In life, things that are important to Josh are his clothes, music, humor, girls, friends, family, and hobbies. He cares a lot about his “image” and wants to make sure that he is looked at as being cool and trendy, but not as a gimmicky fad follower. Josh longs for authenticity. He gets really excited about being unique, getting noticed, and kind of being a rebel. He’s willing to stand up for what he believes in as long as he’s not alone. He feels like his friends are all united in their interest in music and fashion and he likes that others looks to them for what is “cool”. From a young age Josh was taught to respect women even if he doesn’t always currently show it.

Who or what influences his behavior? What experiences have influenced his thoughts? How does he make decisions?

Because Josh is big into music, he really looks to some of his favorite bands for inspiration on what to wear and for what is cool. He follows all of his favorite bands on Twitter as well as his favorite sports stars, movies stars, brands, and extreme sports athletes. He doesn’t want to come across as a “follower” but he spends a lot of time following along with what these guys are tweeting and he notices what is considered cool. He really looks up to some of his friends’ older brothers who are in college and notices what they are into as well. He listens to his parents for advice in life but once again, he feels like they are sometimes a little out-of-touch with the realities of being a teenager today. Josh loves to laugh and looks for opportunities to make others laugh. His peers really mean a lot to him and if his friends won’t support him in a decision then he probably will choose something else. Girls his age have a lot of influence over him as well but the biggest influence probably comes from his guy friends.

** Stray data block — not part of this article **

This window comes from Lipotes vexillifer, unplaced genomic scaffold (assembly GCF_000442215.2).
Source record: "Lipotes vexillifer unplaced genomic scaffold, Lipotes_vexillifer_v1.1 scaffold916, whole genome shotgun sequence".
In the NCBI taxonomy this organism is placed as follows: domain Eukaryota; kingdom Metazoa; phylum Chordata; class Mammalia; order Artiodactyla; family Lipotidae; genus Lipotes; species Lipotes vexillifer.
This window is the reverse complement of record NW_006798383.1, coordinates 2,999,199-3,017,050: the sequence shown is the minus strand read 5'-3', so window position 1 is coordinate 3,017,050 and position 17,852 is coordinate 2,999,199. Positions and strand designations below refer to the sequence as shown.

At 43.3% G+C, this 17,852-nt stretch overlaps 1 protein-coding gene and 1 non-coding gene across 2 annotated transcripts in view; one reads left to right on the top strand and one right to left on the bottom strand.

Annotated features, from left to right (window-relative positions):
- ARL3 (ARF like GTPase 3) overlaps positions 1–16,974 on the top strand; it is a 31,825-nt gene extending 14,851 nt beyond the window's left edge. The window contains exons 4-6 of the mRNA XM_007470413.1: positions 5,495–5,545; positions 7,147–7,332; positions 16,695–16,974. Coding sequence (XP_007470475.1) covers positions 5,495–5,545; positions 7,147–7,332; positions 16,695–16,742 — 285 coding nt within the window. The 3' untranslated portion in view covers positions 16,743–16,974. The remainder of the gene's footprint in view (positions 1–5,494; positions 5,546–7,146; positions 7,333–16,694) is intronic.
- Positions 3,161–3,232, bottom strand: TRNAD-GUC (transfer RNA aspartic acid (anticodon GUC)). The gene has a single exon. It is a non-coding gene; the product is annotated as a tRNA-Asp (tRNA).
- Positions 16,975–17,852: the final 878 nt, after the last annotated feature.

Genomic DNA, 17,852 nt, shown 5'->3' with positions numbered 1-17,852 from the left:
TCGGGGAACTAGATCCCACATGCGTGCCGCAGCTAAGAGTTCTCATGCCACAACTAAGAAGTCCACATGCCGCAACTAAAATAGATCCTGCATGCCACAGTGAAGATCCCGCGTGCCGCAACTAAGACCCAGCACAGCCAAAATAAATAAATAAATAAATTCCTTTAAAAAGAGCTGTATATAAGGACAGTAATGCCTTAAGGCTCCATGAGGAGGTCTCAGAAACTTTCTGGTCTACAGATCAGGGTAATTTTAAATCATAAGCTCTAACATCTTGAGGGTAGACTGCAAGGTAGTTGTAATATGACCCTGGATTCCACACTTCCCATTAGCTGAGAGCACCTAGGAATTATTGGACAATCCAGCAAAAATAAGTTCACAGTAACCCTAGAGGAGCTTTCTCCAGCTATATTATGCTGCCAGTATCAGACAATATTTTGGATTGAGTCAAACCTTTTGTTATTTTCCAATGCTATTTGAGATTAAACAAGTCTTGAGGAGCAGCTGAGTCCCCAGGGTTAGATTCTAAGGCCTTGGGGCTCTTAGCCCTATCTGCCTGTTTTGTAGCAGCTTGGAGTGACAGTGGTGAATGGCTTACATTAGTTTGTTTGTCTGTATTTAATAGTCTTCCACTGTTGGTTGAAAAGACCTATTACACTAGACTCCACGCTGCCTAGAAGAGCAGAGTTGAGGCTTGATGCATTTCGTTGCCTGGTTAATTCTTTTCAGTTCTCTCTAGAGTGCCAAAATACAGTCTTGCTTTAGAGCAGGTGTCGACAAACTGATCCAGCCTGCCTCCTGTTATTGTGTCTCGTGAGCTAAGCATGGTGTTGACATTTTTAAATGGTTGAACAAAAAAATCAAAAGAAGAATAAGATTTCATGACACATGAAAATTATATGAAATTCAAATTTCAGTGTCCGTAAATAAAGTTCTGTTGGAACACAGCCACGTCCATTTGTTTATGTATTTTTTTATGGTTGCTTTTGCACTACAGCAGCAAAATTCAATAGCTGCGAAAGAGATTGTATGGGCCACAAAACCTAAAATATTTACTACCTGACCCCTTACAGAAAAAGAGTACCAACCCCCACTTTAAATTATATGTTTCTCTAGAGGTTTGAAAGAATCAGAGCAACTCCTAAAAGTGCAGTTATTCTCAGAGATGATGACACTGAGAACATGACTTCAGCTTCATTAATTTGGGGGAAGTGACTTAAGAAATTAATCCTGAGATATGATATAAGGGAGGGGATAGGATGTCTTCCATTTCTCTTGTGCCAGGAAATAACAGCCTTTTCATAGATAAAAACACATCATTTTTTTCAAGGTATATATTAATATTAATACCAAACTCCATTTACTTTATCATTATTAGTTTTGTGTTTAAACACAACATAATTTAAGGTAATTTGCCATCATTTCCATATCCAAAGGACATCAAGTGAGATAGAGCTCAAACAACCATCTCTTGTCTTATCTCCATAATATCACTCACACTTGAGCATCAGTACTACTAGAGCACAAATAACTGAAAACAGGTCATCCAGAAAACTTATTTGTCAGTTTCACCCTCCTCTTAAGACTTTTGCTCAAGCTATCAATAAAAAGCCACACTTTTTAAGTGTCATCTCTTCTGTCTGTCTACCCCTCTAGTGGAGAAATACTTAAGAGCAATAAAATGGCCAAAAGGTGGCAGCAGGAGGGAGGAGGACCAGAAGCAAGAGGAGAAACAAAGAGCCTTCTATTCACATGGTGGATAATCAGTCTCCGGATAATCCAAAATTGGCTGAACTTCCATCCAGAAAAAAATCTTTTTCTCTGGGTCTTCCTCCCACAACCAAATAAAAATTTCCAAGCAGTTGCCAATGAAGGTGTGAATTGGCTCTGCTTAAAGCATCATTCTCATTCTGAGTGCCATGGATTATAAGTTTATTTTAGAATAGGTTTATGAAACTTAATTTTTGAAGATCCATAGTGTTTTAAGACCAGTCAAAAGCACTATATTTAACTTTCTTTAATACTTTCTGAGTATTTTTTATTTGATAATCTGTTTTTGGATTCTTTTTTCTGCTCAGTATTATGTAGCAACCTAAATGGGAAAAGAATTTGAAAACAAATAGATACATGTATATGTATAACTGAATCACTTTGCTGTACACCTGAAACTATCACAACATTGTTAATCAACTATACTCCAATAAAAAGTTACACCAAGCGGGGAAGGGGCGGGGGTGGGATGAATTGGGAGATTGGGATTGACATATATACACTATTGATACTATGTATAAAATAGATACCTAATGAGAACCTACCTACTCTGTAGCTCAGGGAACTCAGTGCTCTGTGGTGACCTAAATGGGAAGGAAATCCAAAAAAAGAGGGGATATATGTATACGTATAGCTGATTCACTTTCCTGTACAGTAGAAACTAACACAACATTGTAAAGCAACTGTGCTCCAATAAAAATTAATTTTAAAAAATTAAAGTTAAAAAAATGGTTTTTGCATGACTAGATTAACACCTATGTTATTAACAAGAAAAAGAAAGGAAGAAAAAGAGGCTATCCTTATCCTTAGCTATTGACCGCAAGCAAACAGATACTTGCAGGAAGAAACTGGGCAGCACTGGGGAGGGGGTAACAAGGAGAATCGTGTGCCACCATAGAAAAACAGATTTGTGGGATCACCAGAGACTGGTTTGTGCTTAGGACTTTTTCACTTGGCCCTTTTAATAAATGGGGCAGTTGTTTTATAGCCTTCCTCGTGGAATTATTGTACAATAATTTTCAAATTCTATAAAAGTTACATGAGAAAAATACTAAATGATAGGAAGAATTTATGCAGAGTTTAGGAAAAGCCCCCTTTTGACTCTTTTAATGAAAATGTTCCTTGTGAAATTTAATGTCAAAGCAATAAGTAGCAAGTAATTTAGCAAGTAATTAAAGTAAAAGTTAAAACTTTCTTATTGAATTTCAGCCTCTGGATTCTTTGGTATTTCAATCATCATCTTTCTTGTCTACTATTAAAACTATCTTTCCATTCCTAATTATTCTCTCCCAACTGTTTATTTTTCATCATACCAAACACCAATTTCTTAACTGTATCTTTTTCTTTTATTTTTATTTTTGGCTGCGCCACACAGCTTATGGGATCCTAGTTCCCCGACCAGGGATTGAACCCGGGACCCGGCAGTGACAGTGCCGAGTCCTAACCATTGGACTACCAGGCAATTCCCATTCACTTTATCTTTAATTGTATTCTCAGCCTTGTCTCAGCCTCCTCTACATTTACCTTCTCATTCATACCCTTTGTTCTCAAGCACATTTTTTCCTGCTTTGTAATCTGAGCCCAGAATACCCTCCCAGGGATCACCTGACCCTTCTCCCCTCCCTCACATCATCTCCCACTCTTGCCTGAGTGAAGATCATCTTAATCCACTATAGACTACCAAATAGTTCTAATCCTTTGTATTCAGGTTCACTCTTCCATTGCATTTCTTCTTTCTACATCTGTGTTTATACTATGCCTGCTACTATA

How does he give and receive respect? What can you do to make them feel respected?

Josh shows his approval to his friends through high-fives and fist bumps. They share music with each other and always like each others videos and posts on social media. When Josh respects someone or looks up to them he really listens to what they have to say. He respects those he thinks are cool and he determines how cool they are by the type of clothes they wear, the music they like, how funny they are, and what hobbies they’re into. Josh respects people who are leaders and who stand up to make a difference but who, at the same time, don’t take themselves too seriously.



Teen Focused Mood Board—I gathered images from Pinterest to create a mood board that seemed to capture the feelings and emotions of our target audience. I wanted to use this as a backdrop to everything we designed, in order to ensure we were always connecting with our target demographic.

Teen Focused Branding

Logo Sketches

The 'Why' Behind the Logo

With every great movement there is a symbol—a unifying mark that identifies those who are a part of the movement and those who are not. The 1960’s hippies had the peace sign, Katniss Everdeen her mocking jay, and Batman…well, he has the bat. Makes sense right?

In the past, the anti-pornography movement has had no symbol. There has been no unifying mark that has held them together with one vision and purpose. I sought out to change that. One of our main goals in rebranding Fight the New Drug was to create a clear symbol for people to stand behind. By joining the movement, wearing the symbol, sketching it on notebooks and plastering the city with it’s message supporters could finally become free to express what we believe in most strongly, and join with others who feel the same.